No one in the UCF Knight fan community will not take last week’s loss to Cincinnati as anything less than the pinnacle of disappointment for the 2020 season.
They will miss out on the AAC Championship Game, a shot at a New Year’s Six Bowl, and probably a place in the Top 25 rankings for the first time since 2016. But during this week leading into the season-ending showdown with their intrastate rival, the USF Bulls, none of that matters.
There’s been consistent mockery from both sides, ranging from the Bulls’ fans hyping up a time in the BCS era where they were #2 in the nation for a week to UCF fans questioning the “geographical correctness” of an institution located in Tampa referring to itself as “South Florida.” But aside from all of that, there is pride and bragging rights at stake afforded to the annual victor of what is known as the War on I-4.
But over and beyond that aforementioned prize, this year’s trophy game inspires Knight fans with something even greater than the chance to tie up the series at 6-6. UCF’s best storyline for this contest is the potential to see quarterback McKenzie Milton return to action.
It’s an epic tale that rivals the NFL’s Washington Football Team signal-caller Alex Smith. Milton’s version begins two years ago when an errant tackle shattered the lower leg of the Knights’ Hawaiian hero. While DJ Mack came in off the bench to win that game and eventually the 2018 American Conference under center, it was done with the theme of Ohana (meaning family) in the background as UCF managed to play their way into the 2019 Fiesta Bowl.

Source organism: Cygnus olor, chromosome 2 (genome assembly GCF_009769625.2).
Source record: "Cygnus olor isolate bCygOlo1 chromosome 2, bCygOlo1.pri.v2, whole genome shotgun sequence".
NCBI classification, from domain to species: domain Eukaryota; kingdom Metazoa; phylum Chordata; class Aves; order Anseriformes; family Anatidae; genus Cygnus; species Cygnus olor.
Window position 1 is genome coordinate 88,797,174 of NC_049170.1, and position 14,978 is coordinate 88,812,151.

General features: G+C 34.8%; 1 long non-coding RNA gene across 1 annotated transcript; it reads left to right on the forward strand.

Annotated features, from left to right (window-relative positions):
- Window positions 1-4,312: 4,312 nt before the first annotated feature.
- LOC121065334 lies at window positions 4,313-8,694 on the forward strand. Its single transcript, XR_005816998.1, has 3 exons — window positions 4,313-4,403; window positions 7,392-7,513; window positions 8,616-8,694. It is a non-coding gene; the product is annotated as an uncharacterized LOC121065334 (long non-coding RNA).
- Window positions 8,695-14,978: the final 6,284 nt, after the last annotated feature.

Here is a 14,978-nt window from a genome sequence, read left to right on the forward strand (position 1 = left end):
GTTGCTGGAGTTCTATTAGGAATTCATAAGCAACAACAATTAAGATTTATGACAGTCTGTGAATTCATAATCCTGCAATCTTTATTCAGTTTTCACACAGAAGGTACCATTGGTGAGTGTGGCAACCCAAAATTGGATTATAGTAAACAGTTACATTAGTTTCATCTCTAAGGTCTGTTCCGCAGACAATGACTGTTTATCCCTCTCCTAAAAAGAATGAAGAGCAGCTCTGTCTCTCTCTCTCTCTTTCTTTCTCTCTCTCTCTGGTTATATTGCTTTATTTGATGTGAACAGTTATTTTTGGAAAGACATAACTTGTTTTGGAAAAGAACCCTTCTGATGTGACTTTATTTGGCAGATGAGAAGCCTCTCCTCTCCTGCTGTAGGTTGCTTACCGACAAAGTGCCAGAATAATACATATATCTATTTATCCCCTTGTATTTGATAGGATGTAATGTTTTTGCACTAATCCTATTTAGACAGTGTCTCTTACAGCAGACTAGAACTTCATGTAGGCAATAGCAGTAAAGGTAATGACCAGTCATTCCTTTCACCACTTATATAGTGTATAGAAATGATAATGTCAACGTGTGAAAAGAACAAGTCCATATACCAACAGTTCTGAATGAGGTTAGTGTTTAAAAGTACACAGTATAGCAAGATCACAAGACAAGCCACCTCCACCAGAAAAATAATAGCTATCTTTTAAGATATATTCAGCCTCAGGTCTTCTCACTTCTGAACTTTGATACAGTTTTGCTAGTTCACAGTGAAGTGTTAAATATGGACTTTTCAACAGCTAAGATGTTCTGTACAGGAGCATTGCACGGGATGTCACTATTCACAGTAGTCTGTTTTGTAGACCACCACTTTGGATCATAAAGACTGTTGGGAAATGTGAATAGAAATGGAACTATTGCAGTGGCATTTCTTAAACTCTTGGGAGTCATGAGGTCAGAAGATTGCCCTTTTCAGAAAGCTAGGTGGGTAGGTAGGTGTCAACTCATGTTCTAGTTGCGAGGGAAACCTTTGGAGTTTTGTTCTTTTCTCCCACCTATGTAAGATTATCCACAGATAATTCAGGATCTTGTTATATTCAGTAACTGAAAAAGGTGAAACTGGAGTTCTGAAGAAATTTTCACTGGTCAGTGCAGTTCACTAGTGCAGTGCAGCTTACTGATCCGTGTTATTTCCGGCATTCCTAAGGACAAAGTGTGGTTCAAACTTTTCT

Two years have passed since that horrifying injury took place, comprising of a grueling journey of rehab and recovery. It would seem that the current starter, Dillon Gabriel, has hinted at the specter of his sideline mentor returning to the field two Black Fridays later, upon the very field where disaster struck.
When asked about the possibility in a Tuesday press conference Gabriel said: “If I was a UCF fan, I would want it to be a surprise. So I can’t say yes, I can’t say no. We’ll just see what happens. I know [McKenzie] is doing great mentally and physically and he’s ready to do so. I’m going to just let that be it and see what happens.”
While there’s nothing obviously present in those words, what was missing was Gabriel’s usually corporate demeanor as he cracked a cheshire-cat smile. While UCF as a program is generally tight-lipped about the health status of players, it is that little piece of body language that may have let the cat out of the bag.